The Oldest Old Vines

In the middle of the 19th century, prospectors found a different gold waiting for them in the foothills of Sierra Nevada.

Wine grapes have grown in the foothills of the Sierra Nevada since just after the ­fabled Gold Rush of 1849. Would-be prospectors flocked to the region that year after news spread about the discovery of gold in the American River by James ­Marshall in January 1848.

Dozens of the towns that exist today were founded as encampments for the prospectors. Some struck gold and made their fortunes, while others found better luck in supplying the new population with mining equipment, food and clothing. It’s where Levi Strauss & Co. got its start.

The miners and would-be miners had a thirst for alcohol, and there was little supply at the time. Swiss immigrant Adam Uhlinger planted grapes in Amador County in 1856, which were the original vines in the Sierra Foothills, according to the regional AVA association.

Early vineyards were also planted north of Uhlinger’s original vines in El Dorado County. In 1860, Fossati-Lombardo was the first winery established in the newly incorporated town of El Dorado, the association says.

At its height in the late 19th century, more than 100 wineries operated in the Sierra Foothills, with Zinfandel believed to have been the primary grape variety. The “Original Grandpère Vineyard,” owned by the Deaver family in the Shenandoah Valley and documented as existing in 1869, is regarded today as the oldest Zinfandel vineyard in the state.

The New & Improved Sierra Foothills
Read more in depth coverage of the Sierra Foothills in our companion feature above.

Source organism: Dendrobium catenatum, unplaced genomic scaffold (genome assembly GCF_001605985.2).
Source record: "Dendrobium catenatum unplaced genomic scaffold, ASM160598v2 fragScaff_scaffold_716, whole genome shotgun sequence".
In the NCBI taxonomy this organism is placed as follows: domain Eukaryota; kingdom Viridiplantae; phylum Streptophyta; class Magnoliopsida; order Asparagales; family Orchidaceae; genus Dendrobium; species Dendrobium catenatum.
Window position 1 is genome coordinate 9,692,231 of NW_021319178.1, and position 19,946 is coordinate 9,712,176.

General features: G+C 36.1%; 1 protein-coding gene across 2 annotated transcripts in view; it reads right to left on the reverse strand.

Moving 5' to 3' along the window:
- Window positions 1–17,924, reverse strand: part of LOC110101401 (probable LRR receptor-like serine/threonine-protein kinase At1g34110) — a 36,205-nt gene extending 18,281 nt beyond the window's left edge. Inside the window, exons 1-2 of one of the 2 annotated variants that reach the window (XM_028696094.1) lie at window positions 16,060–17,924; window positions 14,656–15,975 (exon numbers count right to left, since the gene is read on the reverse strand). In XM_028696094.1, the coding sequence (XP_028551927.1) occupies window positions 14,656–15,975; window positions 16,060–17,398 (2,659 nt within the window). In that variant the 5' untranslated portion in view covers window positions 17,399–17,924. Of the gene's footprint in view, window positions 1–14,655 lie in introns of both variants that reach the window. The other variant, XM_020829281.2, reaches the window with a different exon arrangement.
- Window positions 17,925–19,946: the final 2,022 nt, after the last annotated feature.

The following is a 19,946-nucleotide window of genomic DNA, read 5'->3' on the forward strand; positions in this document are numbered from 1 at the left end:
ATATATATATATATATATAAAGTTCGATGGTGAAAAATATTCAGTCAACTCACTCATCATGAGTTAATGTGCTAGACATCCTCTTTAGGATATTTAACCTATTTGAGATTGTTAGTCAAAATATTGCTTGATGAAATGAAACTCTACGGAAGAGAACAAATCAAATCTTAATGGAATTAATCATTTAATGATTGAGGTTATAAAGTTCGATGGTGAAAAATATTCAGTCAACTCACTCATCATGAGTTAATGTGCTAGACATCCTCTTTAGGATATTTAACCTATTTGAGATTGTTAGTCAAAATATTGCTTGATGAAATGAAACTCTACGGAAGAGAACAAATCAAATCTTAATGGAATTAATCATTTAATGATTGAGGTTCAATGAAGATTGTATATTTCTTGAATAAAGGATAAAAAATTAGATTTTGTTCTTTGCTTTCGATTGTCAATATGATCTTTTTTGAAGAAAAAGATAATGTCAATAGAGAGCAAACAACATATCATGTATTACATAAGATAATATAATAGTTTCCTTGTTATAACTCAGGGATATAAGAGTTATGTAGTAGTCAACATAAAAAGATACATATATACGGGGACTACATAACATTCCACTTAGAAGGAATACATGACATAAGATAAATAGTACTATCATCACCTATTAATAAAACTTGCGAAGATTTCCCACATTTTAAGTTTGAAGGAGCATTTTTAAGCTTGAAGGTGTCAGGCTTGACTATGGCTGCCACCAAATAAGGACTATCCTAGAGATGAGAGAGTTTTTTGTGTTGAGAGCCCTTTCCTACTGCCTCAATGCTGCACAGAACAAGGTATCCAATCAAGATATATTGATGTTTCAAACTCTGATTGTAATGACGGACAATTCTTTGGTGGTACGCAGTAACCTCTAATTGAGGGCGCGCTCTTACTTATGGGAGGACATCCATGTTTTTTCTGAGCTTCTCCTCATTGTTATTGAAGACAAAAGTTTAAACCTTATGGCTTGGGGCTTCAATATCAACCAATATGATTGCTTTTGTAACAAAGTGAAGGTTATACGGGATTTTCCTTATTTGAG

Like the rest of California, winemaking slumped as the 19th century ended. But the phylloxera plague that killed many vineyards spared some isolated foothills vines. Twenty years later, Prohibition nearly finished off the industry. Its revival in the 1970s was due in part to wineries in the coastal counties like Sutter Home and Ridge that began making remarkable wines from Deaver Vineyards and others.

Young winemakers like Greg Boeger then looked around the foothills and went to work. He and his wife, Sue, bought the historic Fossati-Lombardo property in 1972 and founded Boeger Winery, the first new producer in El Dorado County since Prohibition.

In more recent decades, the Trinchero family of Sutter Home winery built a high-quality winemaking facility, Montevina/Terra d’Oro, which is the largest in the area. Bill Easton and Jane O’Riordan founded critically acclaimed Terre Rouge for Rhône-style wines, and Easton for Zinfandel. Ironstone has also drawn attention to the area with its big outdoor concerts and the world’s largest crystalline gold leaf specimen.

Published on February 23, 2016
Topics: Wine News, Wine Trends
About the Author
Jim Gordon
Contributing Editor

Reviews wines from California.

Jim Gordon has been covering the wine industry as an editor and reporter for more than 30 years. In 2006 he became editor of Wines & Vines, the media company for North American winemakers and grape growers. He directs the editorial content of Wines & Vines in the monthly print magazine, digital and social media. Gordon is also a contributing editor for Wine Enthusiast magazine and past director of the annual Symposium for Professional Wine Writers at Meadowood Napa Valley. He was editor in chief for two books by publisher Dorling Kindersley of London: Opus Vino, and 1000 Great Everyday Wines. Gordon was managing editor of Wine Spectator for 12 years, and editor in chief of Wine Country Living magazine for four, during which time he helped create Wine Country Living TV for NBC station KNTV in San Jose. He lives in Napa, California. Email: jgordon@wineenthusiast.net.




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